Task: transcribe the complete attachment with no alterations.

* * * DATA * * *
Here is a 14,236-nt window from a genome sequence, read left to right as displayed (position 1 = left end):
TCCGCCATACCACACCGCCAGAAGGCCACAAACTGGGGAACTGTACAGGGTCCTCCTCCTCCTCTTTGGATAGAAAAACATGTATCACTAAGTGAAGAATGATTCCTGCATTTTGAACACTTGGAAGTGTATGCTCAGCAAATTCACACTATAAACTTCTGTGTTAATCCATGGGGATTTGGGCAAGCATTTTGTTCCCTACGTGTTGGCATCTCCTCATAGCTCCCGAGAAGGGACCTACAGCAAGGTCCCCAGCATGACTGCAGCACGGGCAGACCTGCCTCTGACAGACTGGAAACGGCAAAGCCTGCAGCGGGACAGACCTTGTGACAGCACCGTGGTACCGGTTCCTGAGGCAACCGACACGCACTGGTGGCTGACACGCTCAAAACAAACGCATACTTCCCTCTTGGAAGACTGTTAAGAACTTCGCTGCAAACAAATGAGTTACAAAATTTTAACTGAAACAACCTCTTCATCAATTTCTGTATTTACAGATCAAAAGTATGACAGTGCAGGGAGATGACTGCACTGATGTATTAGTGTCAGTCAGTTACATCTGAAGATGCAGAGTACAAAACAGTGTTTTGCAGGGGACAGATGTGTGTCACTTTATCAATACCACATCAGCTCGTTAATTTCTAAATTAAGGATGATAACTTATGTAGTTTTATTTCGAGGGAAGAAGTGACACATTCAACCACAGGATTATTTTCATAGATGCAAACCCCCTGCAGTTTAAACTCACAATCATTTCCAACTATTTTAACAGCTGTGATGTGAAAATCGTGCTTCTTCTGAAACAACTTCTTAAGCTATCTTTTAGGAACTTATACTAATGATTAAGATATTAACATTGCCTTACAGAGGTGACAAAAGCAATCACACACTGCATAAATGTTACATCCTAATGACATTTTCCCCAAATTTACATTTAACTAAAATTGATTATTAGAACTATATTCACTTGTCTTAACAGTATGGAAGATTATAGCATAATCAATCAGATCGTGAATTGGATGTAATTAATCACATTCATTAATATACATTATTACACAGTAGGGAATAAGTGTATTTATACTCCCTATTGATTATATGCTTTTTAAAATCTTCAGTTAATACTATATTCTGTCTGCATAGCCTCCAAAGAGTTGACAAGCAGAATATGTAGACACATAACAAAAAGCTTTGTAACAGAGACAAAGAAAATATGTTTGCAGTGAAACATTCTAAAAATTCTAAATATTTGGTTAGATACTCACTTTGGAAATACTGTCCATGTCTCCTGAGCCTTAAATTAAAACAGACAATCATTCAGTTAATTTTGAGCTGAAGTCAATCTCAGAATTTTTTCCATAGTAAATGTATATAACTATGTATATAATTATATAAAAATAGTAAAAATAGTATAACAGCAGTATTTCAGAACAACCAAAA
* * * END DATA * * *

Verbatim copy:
Here is a 14,236-nt window from a genome sequence, read left to right as displayed (position 1 = left end):
TCCGCCATACCACACCGCCAGAAGGCCACAAACTGGGGAACTGTACAGGGTCCTCCTCCTCCTCTTTGGATAGAAAAACATGTATCACTAAGTGAAGAATGATTCCTGCATTTTGAACACTTGGAAGTGTATGCTCAGCAAATTCACACTATAAACTTCTGTGTTAATCCATGGGGATTTGGGCAAGCATTTTGTTCCCTACGTGTTGGCATCTCCTCATAGCTCCCGAGAAGGGACCTACAGCAAGGTCCCCAGCATGACTGCAGCACGGGCAGACCTGCCTCTGACAGACTGGAAACGGCAAAGCCTGCAGCGGGACAGACCTTGTGACAGCACCGTGGTACCGGTTCCTGAGGCAACCGACACGCACTGGTGGCTGACACGCTCAAAACAAACGCATACTTCCCTCTTGGAAGACTGTTAAGAACTTCGCTGCAAACAAATGAGTTACAAAATTTTAACTGAAACAACCTCTTCATCAATTTCTGTATTTACAGATCAAAAGTATGACAGTGCAGGGAGATGACTGCACTGATGTATTAGTGTCAGTCAGTTACATCTGAAGATGCAGAGTACAAAACAGTGTTTTGCAGGGGACAGATGTGTGTCACTTTATCAATACCACATCAGCTCGTTAATTTCTAAATTAAGGATGATAACTTATGTAGTTTTATTTCGAGGGAAGAAGTGACACATTCAACCACAGGATTATTTTCATAGATGCAAACCCCCTGCAGTTTAAACTCACAATCATTTCCAACTATTTTAACAGCTGTGATGTGAAAATCGTGCTTCTTCTGAAACAACTTCTTAAGCTATCTTTTAGGAACTTATACTAATGATTAAGATATTAACATTGCCTTACAGAGGTGACAAAAGCAATCACACACTGCATAAATGTTACATCCTAATGACATTTTCCCCAAATTTACATTTAACTAAAATTGATTATTAGAACTATATTCACTTGTCTTAACAGTATGGAAGATTATAGCATAATCAATCAGATCGTGAATTGGATGTAATTAATCACATTCATTAATATACATTATTACACAGTAGGGAATAAGTGTATTTATACTCCCTATTGATTATATGCTTTTTAAAATCTTCAGTTAATACTATATTCTGTCTGCATAGCCTCCAAAGAGTTGACAAGCAGAATATGTAGACACATAACAAAAAGCTTTGTAACAGAGACAAAGAAAATATGTTTGCAGTGAAACATTCTAAAAATTCTAAATATTTGGTTAGATACTCACTTTGGAAATACTGTCCATGTCTCCTGAGCCTTAAATTAAAACAGACAATCATTCAGTTAATTTTGAGCTGAAGTCAATCTCAGAATTTTTTCCATAGTAAATGTATATAACTATGTATATAATTATATAAAAATAGTAAAAATAGTATAACAGCAGTATTTCAGAACAACCAAAA